Genre: Fantasy Age Range: Adult Star Rating: 4 stars Series: yes - companion book
*SPOILER ALERT: contains SPOILERS for THE GOBLIN EMPEROR*
When the young half-goblin emperor Maia sought to learn who had killed his father and half-brothers, he turned to an obscure resident of his Court, a Prelate of Ulis and a Witness for the Dead. Thara Celehar found the truth, though it did him no good to discover it.
Now Celehar lives in the city of Amalo, far from the Court though not exactly in exile. He has not escaped from politics, but his position gives him the ability to serve the common people of the city, which is his preference. He lives modestly, but his decency and fundamental honesty will not permit him to live quietly.
Synopsis taken from Goodreads. Add to your shelves here.
When I read THE GOBLIN EMPEROR in the winter, I was so glad to discover there was another book coming set in the same world. It’s such a fun, intricate world full of complex social structures and more religious sects than anyone knows how to manage. The main religious groups try to maintain their order while those left dealing with the dead – Witness but also mortuary workers and cemetery labourers – worry about getting the rites correct.
It is perfectly possible to read THE WITNESS FOR THE DEAD without reading THE GOBLIN EMPEROR. They are companion books, and all reading in publication order will do for this book is to explain why Celehar has a bit of a reputation. Plus it will give you a different viewpoint on the world. This book is about the working class people, a more down to earth side of the world, while THE GOBLIN EMPEROR is about the nobility.
It’s a really nice way to expand the world, and it’s the side you often don’t see in fantasy. Commoners are often forgotten about in favour of the glittering courts (and the power and effect they can have on the world at large.) This is not a book about the fate of nations, but the lives of ordinary people. If Celehar wasn’t around, then the world at large would keep turning, but these people would not have justice.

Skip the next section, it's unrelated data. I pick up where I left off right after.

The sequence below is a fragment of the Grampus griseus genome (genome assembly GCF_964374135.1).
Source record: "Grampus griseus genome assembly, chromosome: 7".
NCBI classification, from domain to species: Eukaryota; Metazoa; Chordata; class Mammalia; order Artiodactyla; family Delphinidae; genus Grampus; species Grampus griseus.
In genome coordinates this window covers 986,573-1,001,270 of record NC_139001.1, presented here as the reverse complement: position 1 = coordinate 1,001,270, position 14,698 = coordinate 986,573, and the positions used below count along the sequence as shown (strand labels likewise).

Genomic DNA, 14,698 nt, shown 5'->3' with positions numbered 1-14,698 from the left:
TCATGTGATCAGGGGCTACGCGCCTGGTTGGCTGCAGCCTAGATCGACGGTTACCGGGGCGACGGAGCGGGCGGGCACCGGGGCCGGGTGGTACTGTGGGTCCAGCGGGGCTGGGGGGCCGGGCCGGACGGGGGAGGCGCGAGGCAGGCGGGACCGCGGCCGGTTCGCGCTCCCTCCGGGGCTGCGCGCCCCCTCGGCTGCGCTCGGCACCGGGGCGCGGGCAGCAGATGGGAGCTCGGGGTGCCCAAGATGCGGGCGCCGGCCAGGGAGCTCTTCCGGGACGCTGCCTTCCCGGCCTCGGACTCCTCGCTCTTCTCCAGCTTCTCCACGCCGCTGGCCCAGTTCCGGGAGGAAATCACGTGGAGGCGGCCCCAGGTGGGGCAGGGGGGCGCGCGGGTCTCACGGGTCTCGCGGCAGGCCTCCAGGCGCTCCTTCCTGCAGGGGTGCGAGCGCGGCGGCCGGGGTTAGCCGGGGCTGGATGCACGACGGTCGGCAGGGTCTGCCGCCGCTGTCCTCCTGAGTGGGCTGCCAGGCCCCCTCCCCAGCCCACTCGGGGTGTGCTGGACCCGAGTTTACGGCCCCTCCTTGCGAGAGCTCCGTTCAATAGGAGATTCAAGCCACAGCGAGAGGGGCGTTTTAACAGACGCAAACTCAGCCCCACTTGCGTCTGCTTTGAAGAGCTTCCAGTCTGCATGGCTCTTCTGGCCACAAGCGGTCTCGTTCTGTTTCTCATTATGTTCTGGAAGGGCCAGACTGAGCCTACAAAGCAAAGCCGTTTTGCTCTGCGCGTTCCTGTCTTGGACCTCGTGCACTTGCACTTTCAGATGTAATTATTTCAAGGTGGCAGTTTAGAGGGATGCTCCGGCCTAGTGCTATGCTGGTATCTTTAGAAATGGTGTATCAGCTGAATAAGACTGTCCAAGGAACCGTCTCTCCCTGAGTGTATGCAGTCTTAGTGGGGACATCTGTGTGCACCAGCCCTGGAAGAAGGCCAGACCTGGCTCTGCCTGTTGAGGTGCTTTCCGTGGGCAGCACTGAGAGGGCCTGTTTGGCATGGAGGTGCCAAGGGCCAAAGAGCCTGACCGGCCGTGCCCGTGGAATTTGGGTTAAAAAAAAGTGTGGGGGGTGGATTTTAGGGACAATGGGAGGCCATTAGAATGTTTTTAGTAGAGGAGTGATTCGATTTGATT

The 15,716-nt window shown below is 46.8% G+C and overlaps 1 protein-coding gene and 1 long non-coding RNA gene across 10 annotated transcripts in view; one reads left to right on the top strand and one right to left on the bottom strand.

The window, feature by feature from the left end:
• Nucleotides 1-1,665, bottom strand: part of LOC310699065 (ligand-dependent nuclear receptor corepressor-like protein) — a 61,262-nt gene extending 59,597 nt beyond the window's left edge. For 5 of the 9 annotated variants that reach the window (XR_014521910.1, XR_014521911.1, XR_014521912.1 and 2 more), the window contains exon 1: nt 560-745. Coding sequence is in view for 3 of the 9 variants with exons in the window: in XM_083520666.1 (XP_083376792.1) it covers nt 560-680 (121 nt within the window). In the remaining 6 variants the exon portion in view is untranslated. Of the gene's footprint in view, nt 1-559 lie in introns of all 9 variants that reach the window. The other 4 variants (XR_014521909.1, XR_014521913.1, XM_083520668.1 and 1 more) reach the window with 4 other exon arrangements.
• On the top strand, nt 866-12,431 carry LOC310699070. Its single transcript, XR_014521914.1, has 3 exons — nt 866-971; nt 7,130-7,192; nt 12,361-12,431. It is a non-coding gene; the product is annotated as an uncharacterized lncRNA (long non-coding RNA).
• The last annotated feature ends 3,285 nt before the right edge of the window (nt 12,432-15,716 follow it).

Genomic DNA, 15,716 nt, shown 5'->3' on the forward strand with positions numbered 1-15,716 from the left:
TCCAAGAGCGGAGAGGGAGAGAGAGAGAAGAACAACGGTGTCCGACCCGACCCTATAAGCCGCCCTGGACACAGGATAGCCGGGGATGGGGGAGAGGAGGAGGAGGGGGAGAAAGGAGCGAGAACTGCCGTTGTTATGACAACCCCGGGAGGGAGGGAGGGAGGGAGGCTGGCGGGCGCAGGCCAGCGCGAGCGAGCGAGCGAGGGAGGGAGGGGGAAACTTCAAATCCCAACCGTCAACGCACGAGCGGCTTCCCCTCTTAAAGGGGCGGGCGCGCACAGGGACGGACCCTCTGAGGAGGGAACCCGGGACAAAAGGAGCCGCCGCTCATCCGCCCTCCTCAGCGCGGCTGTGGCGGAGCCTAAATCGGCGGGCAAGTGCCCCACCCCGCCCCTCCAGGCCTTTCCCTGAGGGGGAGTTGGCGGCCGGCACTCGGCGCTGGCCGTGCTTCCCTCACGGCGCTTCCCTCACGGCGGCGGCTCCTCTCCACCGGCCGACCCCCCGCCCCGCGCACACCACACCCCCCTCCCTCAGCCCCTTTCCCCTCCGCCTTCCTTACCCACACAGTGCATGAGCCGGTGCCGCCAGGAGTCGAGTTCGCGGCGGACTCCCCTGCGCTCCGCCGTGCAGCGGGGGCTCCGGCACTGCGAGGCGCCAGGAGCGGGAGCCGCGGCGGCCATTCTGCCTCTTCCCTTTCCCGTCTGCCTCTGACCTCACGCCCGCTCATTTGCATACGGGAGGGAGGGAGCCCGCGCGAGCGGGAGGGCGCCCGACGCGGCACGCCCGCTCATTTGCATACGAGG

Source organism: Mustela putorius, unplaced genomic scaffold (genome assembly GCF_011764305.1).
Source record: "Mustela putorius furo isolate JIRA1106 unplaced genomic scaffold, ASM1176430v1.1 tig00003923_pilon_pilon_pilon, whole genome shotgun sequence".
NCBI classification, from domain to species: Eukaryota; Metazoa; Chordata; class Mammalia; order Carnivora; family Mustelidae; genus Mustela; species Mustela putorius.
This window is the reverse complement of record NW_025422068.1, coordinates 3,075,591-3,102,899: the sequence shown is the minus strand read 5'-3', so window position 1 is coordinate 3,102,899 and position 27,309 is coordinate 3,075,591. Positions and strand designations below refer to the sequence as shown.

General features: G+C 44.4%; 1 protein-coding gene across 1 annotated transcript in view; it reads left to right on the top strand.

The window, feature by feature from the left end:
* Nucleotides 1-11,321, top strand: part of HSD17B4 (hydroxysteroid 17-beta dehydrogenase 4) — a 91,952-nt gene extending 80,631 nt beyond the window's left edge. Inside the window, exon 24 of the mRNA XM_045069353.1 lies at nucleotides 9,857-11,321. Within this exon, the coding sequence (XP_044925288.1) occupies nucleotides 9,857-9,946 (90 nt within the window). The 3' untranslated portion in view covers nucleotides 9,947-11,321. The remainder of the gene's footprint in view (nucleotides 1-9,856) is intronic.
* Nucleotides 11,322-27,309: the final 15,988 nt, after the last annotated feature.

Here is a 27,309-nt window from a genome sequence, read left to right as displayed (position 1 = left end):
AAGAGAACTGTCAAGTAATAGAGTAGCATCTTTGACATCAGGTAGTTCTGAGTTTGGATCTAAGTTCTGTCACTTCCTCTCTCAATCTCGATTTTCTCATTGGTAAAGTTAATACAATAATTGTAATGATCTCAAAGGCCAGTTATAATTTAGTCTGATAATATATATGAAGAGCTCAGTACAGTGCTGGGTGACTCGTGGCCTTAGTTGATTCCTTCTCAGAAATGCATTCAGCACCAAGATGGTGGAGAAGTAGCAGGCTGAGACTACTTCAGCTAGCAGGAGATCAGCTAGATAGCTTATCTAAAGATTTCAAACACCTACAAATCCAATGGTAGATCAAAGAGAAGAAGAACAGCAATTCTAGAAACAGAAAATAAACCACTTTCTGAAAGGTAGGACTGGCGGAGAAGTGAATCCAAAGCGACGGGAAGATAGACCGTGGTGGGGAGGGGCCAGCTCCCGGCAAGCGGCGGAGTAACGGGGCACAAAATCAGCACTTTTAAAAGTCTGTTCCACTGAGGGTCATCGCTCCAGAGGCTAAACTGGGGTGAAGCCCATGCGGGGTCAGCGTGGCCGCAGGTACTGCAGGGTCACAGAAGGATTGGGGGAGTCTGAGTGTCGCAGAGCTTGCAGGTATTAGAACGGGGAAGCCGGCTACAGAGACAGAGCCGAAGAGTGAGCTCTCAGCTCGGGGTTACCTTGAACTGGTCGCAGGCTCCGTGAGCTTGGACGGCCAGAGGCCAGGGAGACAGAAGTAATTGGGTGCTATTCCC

Having now read all three books published under the pen name of Katherine Addison, I think one of characteristics of the author’s books is the way disparate stories are woven together linked only by the main character being involved in them all. Most stories weave all the elements into the finale, because it’s often more satisfying that way. It doesn’t feel like the a bunch of short stories popped into one package. However, the real strength in Addison’s work like in her ability to unite them into feeling cohesive and satisfying, despite the different elements not being linked.
For me, a part of that is how she uses the stories to build a sense of world, rather than using them to build scope and threat. Fast pacing and high tension is not her way – the various stories are not here to up the tension to cover for any pacing issues elsewhere. And, because the books can be read as, there is no sense that things are being set up for a later series instalment (which can feel cheap and like a waste of space.) That does not happen here.
I would like to think they we might get more books in this world, but I expect there might be a long wait, if at all.
Read my reviews of other books by Katherine Addison:
The Goblin Emperor (this series):